The result of their collaboration is a book called The 50th Law , written by Greene but in which 50 is given the odd quote. "The greatest fear people have is of being themselves," he says. "You are running away from the one thing that you own - what makes you different."

This is both disappointingly unoriginal and plain wrong. I don't know about 50, but being myself doesn't even register on my list of big fears. These include getting knocked off my bicycle, failing badly at something, and of fish brushing against me when I'm swimming.

And while I've never lost a second's sleep over being myself, it wouldn't be a bad thing if I had. When I'm myself, I'm sloppy, bad-tempered, etc - fear might make me get my act together more.

When he was younger, 50 was taken to one side by a wise old hustler - charmingly named Truth - and told that the greatest danger a dealer faces is that his mind goes soft and his eye wanders from the streets. Truth never said a truer word.

This is what appears to have happened to 50 himself: he's gone soft. His management thesis seems to boil down to a plea for authenticity - which is an old idea, and a soppy one at that.

It is all such a missed opportunity. I have an acquaintance who for decades was a loyal customer of drug dealers in London and the US. In the process, he learnt a prodigious amount about the business; it is only a pity that he all but destroyed his life in the process.

He explained to me that drug dealers are the perfect gurus for a recession or credit crunch. They live permanently in a world of zero credit: if you are a hustler, you can't go and see your bank manager and get a loan, so the best ones are virtuosos at managing cash flow.

The next thing they have to teach the CEO is ruthlessness. The drug dealer must not rip off his client - he must supply him with good product - but beyond that will show a total disregard for his welfare. Any CEO who has to make half the work force redundant needs to feel a similar detachment.

A third area of leadership is through jargon. The dealer goes beyond the CEO in inventing words from scratch ( "I've got the real peng") but both groups share a keen interest in flouting the laws of grammar. CEOs like to make a noun a verb - as in "to action" - while drug dealers stray still further from the rule book and put words in the wrong order. "Soon come," they say.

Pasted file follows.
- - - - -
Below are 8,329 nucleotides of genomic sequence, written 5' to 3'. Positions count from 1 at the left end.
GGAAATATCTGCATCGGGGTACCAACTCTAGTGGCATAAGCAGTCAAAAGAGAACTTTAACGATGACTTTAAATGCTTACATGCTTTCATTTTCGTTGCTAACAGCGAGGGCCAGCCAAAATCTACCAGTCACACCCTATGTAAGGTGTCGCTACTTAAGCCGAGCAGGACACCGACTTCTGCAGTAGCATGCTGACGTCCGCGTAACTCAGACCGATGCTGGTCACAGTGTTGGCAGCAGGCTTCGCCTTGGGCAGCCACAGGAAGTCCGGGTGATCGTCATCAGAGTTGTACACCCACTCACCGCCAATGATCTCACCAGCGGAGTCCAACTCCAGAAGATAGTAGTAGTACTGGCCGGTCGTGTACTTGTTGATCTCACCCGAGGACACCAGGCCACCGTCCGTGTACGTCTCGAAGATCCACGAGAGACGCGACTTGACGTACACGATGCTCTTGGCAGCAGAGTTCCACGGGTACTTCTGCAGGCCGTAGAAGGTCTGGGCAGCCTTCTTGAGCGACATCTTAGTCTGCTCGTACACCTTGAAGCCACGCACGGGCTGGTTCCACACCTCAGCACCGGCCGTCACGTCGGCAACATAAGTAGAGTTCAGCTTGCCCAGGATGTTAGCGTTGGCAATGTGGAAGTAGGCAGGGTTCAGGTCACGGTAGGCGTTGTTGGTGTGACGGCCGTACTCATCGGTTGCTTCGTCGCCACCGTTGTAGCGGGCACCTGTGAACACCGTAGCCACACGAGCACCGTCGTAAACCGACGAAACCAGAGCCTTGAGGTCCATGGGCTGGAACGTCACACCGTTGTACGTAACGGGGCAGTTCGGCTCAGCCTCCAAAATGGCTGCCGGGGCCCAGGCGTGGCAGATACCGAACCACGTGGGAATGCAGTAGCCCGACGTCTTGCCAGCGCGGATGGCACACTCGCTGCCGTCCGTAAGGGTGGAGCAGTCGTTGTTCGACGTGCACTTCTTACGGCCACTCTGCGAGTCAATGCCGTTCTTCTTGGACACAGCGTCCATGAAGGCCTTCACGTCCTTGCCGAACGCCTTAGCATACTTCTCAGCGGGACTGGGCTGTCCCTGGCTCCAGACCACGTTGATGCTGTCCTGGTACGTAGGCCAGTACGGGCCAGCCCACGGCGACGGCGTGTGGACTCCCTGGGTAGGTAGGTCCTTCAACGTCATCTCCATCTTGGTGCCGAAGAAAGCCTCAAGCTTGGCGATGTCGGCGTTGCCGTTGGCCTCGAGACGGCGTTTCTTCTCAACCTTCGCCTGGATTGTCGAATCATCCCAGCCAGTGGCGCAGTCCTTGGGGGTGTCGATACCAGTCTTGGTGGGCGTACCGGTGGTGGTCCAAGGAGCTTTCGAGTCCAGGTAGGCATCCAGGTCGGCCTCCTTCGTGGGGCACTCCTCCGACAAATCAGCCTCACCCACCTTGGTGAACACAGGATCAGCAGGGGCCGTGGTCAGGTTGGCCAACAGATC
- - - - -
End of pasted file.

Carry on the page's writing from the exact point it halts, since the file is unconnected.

Neither group feels any need to make what they say true. Just as the CEO doesn't mean it when he says "integrity is in our DNA", the drug dealer who says "soon come" actually means the client will be left twiddling his thumbs on the street corner for an awfully long time.

With cars, the dealers have also been trendsetters. For years they have favoured blacked-out windows; a trend slavishly copied last year by bankers as they raced to the Treasury for secret appointments.

Self-respecting CEOs now change their vehicles almost as often as drug dealers and are also aping the hustler's taste in bling - and in lawlessness. The conspicuous consumption that came out in the Dennis Kozlowski and Conrad Black trials would surely have made Truth and 50 quite proud.

A further similarity is that neither tend to consume the products they sell - although CEOs must pretend to do so or they get into trouble, as Gerald Ratner once did, when he said his jewellery was crap. However, in an emergency a drug dealer must be able to pop his product in his mouth and swallow it at a moment's notice - whereas the CEO seldom finds call for such extreme action.

The final parallel between the two professions is the revolving door at the top - CEOs and hustlers tend get found out - and both often end up with a bullet in the head. The only difference being that in the dealer's case the bullet is the real peng.